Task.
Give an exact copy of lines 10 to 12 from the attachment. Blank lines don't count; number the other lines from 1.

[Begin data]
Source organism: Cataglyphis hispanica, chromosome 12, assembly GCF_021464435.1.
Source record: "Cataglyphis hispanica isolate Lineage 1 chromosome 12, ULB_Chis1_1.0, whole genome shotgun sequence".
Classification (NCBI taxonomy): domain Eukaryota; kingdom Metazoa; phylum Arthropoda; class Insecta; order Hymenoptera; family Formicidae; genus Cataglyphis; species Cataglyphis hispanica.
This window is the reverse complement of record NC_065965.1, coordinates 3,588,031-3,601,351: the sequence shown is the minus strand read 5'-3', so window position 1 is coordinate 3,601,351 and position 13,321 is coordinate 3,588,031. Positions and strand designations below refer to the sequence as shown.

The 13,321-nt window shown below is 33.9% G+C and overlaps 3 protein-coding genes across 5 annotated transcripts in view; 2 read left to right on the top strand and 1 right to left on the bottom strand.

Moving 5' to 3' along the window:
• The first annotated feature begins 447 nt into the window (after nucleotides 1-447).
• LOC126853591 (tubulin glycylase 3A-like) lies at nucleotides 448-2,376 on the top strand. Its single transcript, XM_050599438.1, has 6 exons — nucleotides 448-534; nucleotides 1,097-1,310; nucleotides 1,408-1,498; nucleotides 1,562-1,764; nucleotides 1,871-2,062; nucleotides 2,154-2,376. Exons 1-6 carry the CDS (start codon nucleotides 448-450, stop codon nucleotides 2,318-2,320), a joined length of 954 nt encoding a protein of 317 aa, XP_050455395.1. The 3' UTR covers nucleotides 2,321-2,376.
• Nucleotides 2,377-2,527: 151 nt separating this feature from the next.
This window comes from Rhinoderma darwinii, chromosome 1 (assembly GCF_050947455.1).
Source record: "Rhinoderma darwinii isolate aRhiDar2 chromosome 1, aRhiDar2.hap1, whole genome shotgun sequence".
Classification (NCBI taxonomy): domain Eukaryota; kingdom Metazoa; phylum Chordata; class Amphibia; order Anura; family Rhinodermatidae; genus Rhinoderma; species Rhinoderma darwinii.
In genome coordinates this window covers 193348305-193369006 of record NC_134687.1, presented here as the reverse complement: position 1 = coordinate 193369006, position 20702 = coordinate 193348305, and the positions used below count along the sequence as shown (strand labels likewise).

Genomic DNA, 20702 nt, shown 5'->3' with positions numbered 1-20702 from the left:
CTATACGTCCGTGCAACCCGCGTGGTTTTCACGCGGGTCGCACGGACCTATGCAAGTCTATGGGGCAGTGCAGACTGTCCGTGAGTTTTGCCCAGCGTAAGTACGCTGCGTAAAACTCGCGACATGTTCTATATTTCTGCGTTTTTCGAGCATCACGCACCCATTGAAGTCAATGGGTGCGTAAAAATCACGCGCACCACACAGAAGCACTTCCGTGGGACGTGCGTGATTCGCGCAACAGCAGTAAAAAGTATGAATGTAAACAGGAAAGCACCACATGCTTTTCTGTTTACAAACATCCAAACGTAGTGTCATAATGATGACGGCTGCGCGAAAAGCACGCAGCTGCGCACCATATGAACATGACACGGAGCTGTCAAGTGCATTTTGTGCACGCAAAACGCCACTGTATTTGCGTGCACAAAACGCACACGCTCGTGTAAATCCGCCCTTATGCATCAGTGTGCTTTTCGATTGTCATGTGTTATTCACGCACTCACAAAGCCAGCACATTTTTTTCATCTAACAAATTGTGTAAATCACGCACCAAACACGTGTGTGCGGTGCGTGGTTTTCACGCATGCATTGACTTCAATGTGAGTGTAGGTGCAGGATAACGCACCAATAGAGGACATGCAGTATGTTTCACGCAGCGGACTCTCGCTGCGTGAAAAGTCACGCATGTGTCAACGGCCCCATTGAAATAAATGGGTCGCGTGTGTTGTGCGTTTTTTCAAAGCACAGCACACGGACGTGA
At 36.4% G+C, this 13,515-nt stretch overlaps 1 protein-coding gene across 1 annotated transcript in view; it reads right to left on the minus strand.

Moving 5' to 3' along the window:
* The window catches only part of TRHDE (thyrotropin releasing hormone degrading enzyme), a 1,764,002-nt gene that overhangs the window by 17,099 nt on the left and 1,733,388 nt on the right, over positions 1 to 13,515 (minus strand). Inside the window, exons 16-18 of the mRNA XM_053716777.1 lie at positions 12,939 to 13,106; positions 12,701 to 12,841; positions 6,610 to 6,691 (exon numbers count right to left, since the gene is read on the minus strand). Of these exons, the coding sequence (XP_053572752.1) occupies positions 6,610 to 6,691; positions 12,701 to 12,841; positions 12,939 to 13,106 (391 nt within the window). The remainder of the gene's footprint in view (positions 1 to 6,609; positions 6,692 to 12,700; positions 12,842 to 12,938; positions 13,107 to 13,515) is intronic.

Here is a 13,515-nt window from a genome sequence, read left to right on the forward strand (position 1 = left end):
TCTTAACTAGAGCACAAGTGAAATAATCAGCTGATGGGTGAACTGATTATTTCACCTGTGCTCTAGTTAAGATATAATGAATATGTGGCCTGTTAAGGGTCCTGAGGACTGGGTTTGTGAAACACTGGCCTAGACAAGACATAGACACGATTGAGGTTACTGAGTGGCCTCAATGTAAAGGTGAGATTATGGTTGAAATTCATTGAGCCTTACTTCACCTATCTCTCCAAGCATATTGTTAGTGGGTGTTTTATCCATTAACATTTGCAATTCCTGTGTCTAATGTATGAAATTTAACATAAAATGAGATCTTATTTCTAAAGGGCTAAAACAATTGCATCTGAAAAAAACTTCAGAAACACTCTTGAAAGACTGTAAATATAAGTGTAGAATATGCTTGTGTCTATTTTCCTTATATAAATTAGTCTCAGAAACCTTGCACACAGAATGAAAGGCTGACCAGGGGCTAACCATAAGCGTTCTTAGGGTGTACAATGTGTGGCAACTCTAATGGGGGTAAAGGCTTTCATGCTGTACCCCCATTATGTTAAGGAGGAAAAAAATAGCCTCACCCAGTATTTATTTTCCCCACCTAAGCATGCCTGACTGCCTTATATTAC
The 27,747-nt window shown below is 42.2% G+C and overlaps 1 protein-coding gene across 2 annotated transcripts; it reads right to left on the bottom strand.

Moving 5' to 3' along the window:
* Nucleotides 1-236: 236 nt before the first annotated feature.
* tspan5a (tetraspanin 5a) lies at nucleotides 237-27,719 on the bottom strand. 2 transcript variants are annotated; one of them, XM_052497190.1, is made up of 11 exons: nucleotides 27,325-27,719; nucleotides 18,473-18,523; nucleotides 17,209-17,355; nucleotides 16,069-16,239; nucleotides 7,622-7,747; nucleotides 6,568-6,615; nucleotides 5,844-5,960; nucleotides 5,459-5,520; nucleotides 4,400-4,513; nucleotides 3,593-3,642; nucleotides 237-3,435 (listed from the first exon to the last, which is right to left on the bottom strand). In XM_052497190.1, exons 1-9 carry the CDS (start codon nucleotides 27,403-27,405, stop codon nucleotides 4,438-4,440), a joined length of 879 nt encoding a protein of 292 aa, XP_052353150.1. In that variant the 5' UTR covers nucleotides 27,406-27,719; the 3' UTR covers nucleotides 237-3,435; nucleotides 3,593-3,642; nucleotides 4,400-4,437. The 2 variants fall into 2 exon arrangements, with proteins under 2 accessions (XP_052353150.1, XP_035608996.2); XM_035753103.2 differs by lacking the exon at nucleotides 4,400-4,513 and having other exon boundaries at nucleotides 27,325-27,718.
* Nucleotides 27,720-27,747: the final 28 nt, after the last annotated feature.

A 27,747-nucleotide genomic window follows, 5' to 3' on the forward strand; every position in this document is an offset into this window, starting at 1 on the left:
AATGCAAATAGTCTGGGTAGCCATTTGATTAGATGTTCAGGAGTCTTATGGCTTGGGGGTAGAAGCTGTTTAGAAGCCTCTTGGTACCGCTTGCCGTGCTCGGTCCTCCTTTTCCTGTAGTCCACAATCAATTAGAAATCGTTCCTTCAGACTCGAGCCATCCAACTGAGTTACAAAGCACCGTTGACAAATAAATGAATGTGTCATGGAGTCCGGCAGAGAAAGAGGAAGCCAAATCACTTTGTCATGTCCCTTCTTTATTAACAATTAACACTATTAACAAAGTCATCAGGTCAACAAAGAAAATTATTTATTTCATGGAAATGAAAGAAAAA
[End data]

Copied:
This window comes from Rhinoderma darwinii, chromosome 1 (assembly GCF_050947455.1).
Source record: "Rhinoderma darwinii isolate aRhiDar2 chromosome 1, aRhiDar2.hap1, whole genome shotgun sequence".
Classification (NCBI taxonomy): domain Eukaryota; kingdom Metazoa; phylum Chordata; class Amphibia; order Anura; family Rhinodermatidae; genus Rhinoderma; species Rhinoderma darwinii.